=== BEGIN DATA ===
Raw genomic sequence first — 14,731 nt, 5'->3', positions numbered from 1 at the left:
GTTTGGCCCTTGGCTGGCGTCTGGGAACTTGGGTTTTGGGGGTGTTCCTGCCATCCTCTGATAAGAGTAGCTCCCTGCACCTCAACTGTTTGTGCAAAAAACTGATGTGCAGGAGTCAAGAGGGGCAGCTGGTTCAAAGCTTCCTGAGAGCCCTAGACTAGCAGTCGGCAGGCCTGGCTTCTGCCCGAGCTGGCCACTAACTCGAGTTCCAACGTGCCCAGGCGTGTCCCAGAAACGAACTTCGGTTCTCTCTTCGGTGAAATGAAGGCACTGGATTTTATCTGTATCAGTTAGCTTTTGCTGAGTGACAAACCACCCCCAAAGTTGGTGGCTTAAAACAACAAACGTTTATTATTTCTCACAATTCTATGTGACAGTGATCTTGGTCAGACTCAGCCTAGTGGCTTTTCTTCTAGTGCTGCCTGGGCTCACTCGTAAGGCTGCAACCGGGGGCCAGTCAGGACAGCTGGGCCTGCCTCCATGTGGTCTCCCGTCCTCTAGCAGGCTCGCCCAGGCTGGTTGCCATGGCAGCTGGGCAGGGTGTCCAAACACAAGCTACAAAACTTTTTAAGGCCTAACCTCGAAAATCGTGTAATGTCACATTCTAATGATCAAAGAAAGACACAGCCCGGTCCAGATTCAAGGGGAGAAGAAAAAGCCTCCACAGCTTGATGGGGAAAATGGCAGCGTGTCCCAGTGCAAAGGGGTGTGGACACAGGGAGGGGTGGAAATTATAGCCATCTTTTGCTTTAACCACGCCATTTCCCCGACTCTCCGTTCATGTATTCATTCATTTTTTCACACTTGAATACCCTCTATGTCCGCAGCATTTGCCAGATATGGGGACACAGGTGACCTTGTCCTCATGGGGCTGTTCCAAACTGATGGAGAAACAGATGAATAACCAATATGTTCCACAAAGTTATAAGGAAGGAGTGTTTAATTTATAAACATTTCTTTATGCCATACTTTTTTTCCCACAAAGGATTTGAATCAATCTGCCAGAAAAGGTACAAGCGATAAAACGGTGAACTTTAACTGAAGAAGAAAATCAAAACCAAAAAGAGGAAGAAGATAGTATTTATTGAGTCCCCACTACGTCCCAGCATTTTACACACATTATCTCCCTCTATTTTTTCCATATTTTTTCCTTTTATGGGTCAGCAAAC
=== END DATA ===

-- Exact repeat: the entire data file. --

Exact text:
Raw genomic sequence first — 14,731 nt, 5'->3', positions numbered from 1 at the left:
GTTTGGCCCTTGGCTGGCGTCTGGGAACTTGGGTTTTGGGGGTGTTCCTGCCATCCTCTGATAAGAGTAGCTCCCTGCACCTCAACTGTTTGTGCAAAAAACTGATGTGCAGGAGTCAAGAGGGGCAGCTGGTTCAAAGCTTCCTGAGAGCCCTAGACTAGCAGTCGGCAGGCCTGGCTTCTGCCCGAGCTGGCCACTAACTCGAGTTCCAACGTGCCCAGGCGTGTCCCAGAAACGAACTTCGGTTCTCTCTTCGGTGAAATGAAGGCACTGGATTTTATCTGTATCAGTTAGCTTTTGCTGAGTGACAAACCACCCCCAAAGTTGGTGGCTTAAAACAACAAACGTTTATTATTTCTCACAATTCTATGTGACAGTGATCTTGGTCAGACTCAGCCTAGTGGCTTTTCTTCTAGTGCTGCCTGGGCTCACTCGTAAGGCTGCAACCGGGGGCCAGTCAGGACAGCTGGGCCTGCCTCCATGTGGTCTCCCGTCCTCTAGCAGGCTCGCCCAGGCTGGTTGCCATGGCAGCTGGGCAGGGTGTCCAAACACAAGCTACAAAACTTTTTAAGGCCTAACCTCGAAAATCGTGTAATGTCACATTCTAATGATCAAAGAAAGACACAGCCCGGTCCAGATTCAAGGGGAGAAGAAAAAGCCTCCACAGCTTGATGGGGAAAATGGCAGCGTGTCCCAGTGCAAAGGGGTGTGGACACAGGGAGGGGTGGAAATTATAGCCATCTTTTGCTTTAACCACGCCATTTCCCCGACTCTCCGTTCATGTATTCATTCATTTTTTCACACTTGAATACCCTCTATGTCCGCAGCATTTGCCAGATATGGGGACACAGGTGACCTTGTCCTCATGGGGCTGTTCCAAACTGATGGAGAAACAGATGAATAACCAATATGTTCCACAAAGTTATAAGGAAGGAGTGTTTAATTTATAAACATTTCTTTATGCCATACTTTTTTTCCCACAAAGGATTTGAATCAATCTGCCAGAAAAGGTACAAGCGATAAAACGGTGAACTTTAACTGAAGAAGAAAATCAAAACCAAAAAGAGGAAGAAGATAGTATTTATTGAGTCCCCACTACGTCCCAGCATTTTACACACATTATCTCCCTCTATTTTTTCCATATTTTTTCCTTTTATGGGTCAGCAAAC